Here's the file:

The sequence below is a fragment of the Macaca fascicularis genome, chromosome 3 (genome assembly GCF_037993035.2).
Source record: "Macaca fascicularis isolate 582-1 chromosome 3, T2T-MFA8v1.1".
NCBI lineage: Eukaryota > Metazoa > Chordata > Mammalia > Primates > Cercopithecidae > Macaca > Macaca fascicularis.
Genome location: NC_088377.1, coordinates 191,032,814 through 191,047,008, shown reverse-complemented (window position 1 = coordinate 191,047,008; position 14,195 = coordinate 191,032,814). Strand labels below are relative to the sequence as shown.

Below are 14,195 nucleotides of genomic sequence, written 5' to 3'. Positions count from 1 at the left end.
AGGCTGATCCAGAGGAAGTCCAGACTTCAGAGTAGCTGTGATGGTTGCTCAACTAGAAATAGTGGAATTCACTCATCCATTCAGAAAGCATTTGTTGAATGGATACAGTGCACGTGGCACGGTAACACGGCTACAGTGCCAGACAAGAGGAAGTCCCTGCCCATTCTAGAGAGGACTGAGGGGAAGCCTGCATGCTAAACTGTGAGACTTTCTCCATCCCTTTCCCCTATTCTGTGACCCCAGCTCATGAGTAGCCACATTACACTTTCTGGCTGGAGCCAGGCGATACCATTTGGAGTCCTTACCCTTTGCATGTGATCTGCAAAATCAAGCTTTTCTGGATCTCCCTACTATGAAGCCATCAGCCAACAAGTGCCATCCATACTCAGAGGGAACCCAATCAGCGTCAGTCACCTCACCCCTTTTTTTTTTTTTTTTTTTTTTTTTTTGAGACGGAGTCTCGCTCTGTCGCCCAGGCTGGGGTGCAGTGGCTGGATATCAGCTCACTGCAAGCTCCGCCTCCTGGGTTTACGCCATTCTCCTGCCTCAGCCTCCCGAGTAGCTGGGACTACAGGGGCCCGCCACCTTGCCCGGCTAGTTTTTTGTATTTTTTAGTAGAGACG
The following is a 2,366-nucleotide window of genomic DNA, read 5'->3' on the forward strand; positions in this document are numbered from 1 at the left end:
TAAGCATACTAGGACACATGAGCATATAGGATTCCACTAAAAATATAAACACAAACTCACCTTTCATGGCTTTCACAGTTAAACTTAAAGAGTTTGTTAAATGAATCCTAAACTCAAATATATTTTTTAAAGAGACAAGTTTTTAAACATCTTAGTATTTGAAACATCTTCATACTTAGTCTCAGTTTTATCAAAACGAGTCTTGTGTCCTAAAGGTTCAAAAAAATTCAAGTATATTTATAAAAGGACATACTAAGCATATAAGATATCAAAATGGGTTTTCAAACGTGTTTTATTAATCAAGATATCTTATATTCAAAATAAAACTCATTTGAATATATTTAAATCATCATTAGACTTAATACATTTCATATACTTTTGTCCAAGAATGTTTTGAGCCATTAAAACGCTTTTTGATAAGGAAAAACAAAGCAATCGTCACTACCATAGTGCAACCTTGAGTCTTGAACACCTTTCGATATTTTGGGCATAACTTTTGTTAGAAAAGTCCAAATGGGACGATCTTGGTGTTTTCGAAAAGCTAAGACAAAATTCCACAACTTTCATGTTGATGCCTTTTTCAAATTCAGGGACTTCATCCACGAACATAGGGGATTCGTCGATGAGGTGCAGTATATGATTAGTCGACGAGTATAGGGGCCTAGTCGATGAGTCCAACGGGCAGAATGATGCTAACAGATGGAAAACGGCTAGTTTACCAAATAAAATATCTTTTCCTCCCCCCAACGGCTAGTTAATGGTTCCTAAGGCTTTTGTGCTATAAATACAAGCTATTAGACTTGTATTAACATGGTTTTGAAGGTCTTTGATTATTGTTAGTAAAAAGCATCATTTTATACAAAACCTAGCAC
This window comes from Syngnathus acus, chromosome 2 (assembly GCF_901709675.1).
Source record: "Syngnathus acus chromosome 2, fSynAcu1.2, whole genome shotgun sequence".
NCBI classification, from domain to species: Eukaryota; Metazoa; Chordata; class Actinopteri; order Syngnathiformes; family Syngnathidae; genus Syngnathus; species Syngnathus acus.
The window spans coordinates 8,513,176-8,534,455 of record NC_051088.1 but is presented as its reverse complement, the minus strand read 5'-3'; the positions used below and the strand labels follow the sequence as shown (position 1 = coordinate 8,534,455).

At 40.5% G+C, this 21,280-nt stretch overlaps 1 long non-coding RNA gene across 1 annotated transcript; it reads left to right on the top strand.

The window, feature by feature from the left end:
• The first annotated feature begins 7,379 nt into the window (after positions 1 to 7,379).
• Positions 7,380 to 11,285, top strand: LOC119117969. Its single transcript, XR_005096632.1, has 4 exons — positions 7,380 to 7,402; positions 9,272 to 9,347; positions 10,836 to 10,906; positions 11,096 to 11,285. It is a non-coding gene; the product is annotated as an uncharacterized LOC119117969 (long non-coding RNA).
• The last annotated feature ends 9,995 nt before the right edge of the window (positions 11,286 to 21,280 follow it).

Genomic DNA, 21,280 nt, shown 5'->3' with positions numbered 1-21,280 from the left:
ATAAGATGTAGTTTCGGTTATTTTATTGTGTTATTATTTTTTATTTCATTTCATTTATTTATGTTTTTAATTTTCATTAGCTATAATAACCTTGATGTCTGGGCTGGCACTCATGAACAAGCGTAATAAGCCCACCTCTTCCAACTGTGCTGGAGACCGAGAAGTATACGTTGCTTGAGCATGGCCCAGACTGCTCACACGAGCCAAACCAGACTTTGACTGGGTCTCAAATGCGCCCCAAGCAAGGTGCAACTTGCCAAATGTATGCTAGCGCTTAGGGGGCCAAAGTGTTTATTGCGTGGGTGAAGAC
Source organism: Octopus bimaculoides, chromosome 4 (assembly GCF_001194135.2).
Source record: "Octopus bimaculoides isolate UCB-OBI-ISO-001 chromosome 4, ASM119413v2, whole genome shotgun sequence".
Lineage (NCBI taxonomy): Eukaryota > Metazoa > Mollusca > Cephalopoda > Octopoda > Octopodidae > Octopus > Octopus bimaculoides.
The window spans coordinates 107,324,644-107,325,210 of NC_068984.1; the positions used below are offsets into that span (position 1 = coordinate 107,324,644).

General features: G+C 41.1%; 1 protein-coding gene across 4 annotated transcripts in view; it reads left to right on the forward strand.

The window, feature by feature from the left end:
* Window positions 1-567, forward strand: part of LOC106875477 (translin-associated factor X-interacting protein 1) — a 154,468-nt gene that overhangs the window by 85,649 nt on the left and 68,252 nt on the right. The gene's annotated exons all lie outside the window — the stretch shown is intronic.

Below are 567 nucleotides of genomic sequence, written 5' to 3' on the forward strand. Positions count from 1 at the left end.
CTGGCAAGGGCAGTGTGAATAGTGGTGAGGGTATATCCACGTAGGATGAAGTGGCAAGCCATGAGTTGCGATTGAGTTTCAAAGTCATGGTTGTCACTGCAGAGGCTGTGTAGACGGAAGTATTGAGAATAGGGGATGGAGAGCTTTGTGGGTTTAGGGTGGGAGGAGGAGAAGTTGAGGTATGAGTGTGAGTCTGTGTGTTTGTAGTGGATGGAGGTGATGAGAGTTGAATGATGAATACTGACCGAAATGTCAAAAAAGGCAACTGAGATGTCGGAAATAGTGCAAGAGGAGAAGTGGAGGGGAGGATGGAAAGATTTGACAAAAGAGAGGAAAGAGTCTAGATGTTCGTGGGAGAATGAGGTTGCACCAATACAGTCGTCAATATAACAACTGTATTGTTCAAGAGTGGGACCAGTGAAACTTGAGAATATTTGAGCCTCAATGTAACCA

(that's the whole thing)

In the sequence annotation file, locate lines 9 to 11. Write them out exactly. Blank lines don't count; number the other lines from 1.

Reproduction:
This window comes from Syngnathus acus, chromosome 2 (assembly GCF_901709675.1).
Source record: "Syngnathus acus chromosome 2, fSynAcu1.2, whole genome shotgun sequence".
NCBI classification, from domain to species: Eukaryota; Metazoa; Chordata; class Actinopteri; order Syngnathiformes; family Syngnathidae; genus Syngnathus; species Syngnathus acus.